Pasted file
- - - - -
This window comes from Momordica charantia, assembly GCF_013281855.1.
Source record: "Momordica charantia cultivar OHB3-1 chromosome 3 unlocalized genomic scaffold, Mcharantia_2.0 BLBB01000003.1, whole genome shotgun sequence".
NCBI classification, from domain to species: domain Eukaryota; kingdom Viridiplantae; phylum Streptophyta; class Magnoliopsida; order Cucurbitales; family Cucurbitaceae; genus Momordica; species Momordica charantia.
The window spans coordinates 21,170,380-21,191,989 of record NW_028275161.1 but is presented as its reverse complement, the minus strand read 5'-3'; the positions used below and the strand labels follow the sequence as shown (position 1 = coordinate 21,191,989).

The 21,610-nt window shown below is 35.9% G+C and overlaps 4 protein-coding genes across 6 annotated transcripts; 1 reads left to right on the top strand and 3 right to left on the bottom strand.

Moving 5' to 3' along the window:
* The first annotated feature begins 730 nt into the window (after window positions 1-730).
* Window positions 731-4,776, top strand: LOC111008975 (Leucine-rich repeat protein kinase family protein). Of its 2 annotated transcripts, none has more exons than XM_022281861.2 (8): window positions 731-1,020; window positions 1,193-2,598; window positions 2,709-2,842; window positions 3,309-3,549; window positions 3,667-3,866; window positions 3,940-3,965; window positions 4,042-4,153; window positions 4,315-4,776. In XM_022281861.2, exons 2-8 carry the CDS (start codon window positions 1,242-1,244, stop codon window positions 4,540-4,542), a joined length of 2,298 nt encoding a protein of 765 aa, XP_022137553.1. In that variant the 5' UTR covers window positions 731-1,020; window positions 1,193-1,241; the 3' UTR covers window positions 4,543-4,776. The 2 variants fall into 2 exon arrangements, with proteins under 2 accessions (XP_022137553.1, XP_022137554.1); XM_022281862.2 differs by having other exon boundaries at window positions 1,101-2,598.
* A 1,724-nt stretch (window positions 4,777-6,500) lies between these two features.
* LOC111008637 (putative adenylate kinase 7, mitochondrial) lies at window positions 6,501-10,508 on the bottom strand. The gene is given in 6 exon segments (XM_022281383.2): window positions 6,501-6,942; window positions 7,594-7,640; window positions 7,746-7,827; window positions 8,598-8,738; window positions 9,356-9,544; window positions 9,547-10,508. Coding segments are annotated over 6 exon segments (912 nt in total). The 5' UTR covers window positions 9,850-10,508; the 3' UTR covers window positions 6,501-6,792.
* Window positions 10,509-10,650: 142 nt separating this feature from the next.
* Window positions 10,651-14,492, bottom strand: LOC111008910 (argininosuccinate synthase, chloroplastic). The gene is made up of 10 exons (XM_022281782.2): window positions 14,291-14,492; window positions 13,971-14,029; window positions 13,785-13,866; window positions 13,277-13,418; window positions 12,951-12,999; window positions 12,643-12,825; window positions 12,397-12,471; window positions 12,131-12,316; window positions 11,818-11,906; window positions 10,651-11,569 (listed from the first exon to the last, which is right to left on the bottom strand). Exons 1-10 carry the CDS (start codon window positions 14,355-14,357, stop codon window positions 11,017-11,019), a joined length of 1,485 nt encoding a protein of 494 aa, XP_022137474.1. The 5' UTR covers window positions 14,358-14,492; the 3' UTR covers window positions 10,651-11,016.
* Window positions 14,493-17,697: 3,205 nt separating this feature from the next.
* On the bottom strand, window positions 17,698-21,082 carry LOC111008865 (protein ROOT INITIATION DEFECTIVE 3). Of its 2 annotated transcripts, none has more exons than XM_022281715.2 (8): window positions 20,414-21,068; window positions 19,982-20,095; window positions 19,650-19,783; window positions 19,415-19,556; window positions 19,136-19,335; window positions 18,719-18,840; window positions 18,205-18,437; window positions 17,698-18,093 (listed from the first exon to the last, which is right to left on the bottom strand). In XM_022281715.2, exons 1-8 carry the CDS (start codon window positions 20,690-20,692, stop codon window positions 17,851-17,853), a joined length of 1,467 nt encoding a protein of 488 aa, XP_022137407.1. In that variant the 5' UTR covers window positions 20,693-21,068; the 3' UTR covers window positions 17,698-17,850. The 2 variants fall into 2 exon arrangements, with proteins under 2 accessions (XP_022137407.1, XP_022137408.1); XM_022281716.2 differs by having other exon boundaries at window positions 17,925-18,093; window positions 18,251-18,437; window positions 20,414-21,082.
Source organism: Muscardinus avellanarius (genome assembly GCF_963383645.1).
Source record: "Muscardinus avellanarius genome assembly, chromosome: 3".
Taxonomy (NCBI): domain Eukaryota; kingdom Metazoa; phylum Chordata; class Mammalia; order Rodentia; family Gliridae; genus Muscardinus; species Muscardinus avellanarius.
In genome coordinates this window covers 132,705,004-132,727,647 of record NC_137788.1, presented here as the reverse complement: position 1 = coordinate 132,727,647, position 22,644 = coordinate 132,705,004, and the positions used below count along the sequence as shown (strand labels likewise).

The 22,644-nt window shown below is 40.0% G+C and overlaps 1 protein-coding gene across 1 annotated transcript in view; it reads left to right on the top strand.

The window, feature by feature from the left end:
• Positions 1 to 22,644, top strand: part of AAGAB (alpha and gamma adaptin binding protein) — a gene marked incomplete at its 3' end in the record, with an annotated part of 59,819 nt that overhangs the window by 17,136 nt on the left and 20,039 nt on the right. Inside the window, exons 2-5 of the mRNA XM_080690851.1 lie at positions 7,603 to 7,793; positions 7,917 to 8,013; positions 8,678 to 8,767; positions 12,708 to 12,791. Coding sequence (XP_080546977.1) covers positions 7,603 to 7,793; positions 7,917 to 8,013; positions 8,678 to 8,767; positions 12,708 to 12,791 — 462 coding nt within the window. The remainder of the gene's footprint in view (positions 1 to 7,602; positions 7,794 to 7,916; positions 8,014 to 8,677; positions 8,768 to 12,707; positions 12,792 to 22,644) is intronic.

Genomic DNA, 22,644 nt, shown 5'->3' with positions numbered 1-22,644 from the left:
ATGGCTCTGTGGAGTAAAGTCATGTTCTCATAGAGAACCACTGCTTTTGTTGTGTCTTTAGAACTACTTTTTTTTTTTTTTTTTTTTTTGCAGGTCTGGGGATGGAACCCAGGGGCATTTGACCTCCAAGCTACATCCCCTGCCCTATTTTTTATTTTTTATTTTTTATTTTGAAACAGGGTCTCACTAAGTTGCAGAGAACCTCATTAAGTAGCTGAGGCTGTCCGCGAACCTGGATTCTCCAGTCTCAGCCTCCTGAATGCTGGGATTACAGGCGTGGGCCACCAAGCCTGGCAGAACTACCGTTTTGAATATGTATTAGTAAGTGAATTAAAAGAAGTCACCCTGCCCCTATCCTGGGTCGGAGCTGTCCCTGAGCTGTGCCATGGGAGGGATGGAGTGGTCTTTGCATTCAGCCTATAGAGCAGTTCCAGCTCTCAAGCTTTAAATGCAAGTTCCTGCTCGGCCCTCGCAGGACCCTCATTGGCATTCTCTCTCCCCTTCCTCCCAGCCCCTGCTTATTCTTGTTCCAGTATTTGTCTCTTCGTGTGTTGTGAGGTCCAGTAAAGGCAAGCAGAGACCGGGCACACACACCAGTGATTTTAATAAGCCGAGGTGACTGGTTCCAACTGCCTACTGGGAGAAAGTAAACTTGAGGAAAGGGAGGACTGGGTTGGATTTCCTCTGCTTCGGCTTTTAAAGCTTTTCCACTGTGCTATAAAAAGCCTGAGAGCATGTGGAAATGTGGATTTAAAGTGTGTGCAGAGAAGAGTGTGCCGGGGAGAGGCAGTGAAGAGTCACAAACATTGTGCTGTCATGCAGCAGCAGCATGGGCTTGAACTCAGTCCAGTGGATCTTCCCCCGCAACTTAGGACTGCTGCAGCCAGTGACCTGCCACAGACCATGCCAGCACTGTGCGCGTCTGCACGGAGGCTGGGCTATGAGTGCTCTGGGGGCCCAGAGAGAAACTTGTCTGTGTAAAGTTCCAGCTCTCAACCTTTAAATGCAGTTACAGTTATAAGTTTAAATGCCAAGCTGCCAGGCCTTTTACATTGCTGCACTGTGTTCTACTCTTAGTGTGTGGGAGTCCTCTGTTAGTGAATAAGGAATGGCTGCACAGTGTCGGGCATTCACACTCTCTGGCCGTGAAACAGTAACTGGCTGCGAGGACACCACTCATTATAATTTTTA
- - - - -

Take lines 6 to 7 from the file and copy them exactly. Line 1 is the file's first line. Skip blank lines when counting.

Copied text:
Moving 5' to 3' along the window:
* The first annotated feature begins 730 nt into the window (after window positions 1-730).